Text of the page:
By that time I'd made the decision to cross the Thames via the foot tunnel rather than the ferry so that I would have walked the entire route. I entered the 102 year old tunnel via this building,
and emerged via its twin
to be greeted a plethora of signs.
No mention of the Jubilee Greenway among all these, but that path is indicated by markers in the ground. In theory, you simply walk in the direction indicated by the crown, and keep going straight on until you see the next one.
In any case, navigation today was going to be relatively straightforward, just head upstream, following the river as closely as possible; I could see my destination, the O2, in the misty distance.
A gentle start to the walk as I watched the Woolwich Ferry plying back and forth while the planes landed and took off at City Airport.
I made my way past Woolwich Dockyard, now a housing estate although the Superintendent's Office remains
and a pair of guns have been mounted on the site of the Royal Marines' gun battery.
Meanwhile, the Tate & Lyle sugar refinery is clearly visible on the other side of the river.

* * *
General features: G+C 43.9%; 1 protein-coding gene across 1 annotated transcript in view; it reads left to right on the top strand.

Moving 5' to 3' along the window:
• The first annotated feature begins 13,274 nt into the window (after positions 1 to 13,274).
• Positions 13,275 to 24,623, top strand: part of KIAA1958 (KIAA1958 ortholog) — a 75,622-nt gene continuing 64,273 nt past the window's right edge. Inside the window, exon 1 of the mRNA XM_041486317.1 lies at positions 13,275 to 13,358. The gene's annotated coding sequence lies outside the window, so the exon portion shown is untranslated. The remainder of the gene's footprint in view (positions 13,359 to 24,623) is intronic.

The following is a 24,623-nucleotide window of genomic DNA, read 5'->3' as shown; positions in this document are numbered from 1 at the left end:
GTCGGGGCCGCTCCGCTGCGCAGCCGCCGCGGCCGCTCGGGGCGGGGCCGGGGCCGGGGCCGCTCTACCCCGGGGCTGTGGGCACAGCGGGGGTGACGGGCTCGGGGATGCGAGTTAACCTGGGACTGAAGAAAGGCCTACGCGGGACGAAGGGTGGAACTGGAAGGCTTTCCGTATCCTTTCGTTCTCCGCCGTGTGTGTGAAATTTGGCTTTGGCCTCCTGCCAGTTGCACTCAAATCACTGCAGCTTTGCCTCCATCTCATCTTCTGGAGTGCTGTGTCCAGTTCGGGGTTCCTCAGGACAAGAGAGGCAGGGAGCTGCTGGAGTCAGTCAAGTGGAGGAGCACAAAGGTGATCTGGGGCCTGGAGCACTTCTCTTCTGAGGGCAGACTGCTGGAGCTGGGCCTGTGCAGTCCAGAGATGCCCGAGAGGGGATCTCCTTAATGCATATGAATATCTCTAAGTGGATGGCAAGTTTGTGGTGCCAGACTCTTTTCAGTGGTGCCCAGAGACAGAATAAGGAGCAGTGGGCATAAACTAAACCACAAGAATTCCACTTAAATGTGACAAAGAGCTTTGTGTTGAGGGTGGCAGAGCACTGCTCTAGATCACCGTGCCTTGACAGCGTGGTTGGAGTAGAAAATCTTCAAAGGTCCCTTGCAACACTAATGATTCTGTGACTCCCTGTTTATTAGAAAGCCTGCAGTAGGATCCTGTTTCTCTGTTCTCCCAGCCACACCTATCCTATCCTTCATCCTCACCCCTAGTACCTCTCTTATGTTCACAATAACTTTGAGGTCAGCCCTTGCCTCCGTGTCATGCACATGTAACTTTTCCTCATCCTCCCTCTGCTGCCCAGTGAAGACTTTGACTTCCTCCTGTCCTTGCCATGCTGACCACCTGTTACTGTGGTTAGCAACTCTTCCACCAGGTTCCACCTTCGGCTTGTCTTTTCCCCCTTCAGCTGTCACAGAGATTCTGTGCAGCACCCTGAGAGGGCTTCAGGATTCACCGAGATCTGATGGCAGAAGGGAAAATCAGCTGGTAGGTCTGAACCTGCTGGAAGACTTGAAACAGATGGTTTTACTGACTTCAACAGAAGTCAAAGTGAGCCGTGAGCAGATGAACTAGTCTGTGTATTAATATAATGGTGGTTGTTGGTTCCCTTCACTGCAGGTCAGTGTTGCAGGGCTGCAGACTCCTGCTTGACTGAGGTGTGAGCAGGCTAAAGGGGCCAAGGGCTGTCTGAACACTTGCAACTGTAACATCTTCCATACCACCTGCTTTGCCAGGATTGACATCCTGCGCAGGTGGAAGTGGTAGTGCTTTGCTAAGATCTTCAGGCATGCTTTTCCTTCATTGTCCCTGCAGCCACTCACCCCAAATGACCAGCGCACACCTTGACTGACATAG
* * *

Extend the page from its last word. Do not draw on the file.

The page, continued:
Here building works mean that the path leaves the river, though the intention is for the path to follow the Thames once the area has been redeveloped. I followed the interim route through a housing estate and along a busy road as far as Barrier Gardens where I could rejoin the river near the Thames Barrier, opened in 1982 and designed to protect London from flooding.
The next stretch of Thames is industrial, with aggregate plants operating from Angerstein Wharf and Murphy's Wharf. Nearly three million tonnes of aggregates pass through here each year.
I was entering Greenwich now, and I passed the Yacht Club
then a junk sculpture on the foreshore (possible made by the yachtsmen?).
Nearby was a Polar Sundial - the plate runs east-west with the gnomen in the middle casting its shadow on the correct time.
Ahead of me, I could see the Emirates Airline, the cable car ride across the Thames
and, at river level, 'Quantum Cloud' a 1999 sculpture by Antony Gormley which at 30m high is actually taller than the more famous 'Angel of the North'.
I'd reached the O2, or the Millennium Dome, so my walk was almost over, but I needed to walk round about three-quarters of its circumference to reach North Greenwich station
and there was still plenty to see. Firstly 'A Slice of Reality', a modern artwork by Richard Wilson which consists of a slice of a former dredger. The whole thing is exposed at low tide.
Then I crossed the Greenwich Meridian again as marked by this milepost, one of 1000 posts placed on National Cycle Routes to mark the millennium.
The final stretch of my walk took me onto the west side of the Greenwich Peninsula, with the towers of Docklands on my right
and the dome of the O2 on my left, just a little too close for decent photos.
I'll try to put that right next time I'm out.